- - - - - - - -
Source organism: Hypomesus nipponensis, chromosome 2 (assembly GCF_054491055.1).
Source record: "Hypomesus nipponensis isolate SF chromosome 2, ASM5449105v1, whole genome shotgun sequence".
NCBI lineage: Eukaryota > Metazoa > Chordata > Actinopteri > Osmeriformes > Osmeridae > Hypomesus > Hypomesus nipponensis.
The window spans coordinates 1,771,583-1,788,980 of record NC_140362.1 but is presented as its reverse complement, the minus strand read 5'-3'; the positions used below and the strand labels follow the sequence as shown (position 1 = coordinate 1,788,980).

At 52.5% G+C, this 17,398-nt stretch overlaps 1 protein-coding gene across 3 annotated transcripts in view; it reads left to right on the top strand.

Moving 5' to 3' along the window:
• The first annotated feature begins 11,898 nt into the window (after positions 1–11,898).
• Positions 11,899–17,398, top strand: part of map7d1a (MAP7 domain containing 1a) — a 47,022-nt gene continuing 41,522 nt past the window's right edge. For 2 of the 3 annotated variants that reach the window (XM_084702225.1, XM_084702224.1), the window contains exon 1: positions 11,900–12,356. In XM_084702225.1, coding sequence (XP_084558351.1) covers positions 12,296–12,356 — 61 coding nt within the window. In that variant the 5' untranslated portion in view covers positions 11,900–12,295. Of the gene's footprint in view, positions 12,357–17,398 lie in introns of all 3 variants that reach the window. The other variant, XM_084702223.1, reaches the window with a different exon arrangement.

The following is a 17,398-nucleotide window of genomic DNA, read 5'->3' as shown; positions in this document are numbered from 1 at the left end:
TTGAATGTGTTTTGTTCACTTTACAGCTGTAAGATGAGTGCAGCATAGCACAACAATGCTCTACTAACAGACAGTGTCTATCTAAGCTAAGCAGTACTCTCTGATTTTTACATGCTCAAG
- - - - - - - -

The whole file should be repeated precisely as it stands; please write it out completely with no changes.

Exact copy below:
Source organism: Hypomesus nipponensis, chromosome 2 (assembly GCF_054491055.1).
Source record: "Hypomesus nipponensis isolate SF chromosome 2, ASM5449105v1, whole genome shotgun sequence".
NCBI lineage: Eukaryota > Metazoa > Chordata > Actinopteri > Osmeriformes > Osmeridae > Hypomesus > Hypomesus nipponensis.
The window spans coordinates 1,771,583-1,788,980 of record NC_140362.1 but is presented as its reverse complement, the minus strand read 5'-3'; the positions used below and the strand labels follow the sequence as shown (position 1 = coordinate 1,788,980).

At 52.5% G+C, this 17,398-nt stretch overlaps 1 protein-coding gene across 3 annotated transcripts in view; it reads left to right on the top strand.

Moving 5' to 3' along the window:
• The first annotated feature begins 11,898 nt into the window (after positions 1–11,898).
• Positions 11,899–17,398, top strand: part of map7d1a (MAP7 domain containing 1a) — a 47,022-nt gene continuing 41,522 nt past the window's right edge. For 2 of the 3 annotated variants that reach the window (XM_084702225.1, XM_084702224.1), the window contains exon 1: positions 11,900–12,356. In XM_084702225.1, coding sequence (XP_084558351.1) covers positions 12,296–12,356 — 61 coding nt within the window. In that variant the 5' untranslated portion in view covers positions 11,900–12,295. Of the gene's footprint in view, positions 12,357–17,398 lie in introns of all 3 variants that reach the window. The other variant, XM_084702223.1, reaches the window with a different exon arrangement.

The following is a 17,398-nucleotide window of genomic DNA, read 5'->3' as shown; positions in this document are numbered from 1 at the left end:
TTGAATGTGTTTTGTTCACTTTACAGCTGTAAGATGAGTGCAGCATAGCACAACAATGCTCTACTAACAGACAGTGTCTATCTAAGCTAAGCAGTACTCTCTGATTTTTACATGCTCAAG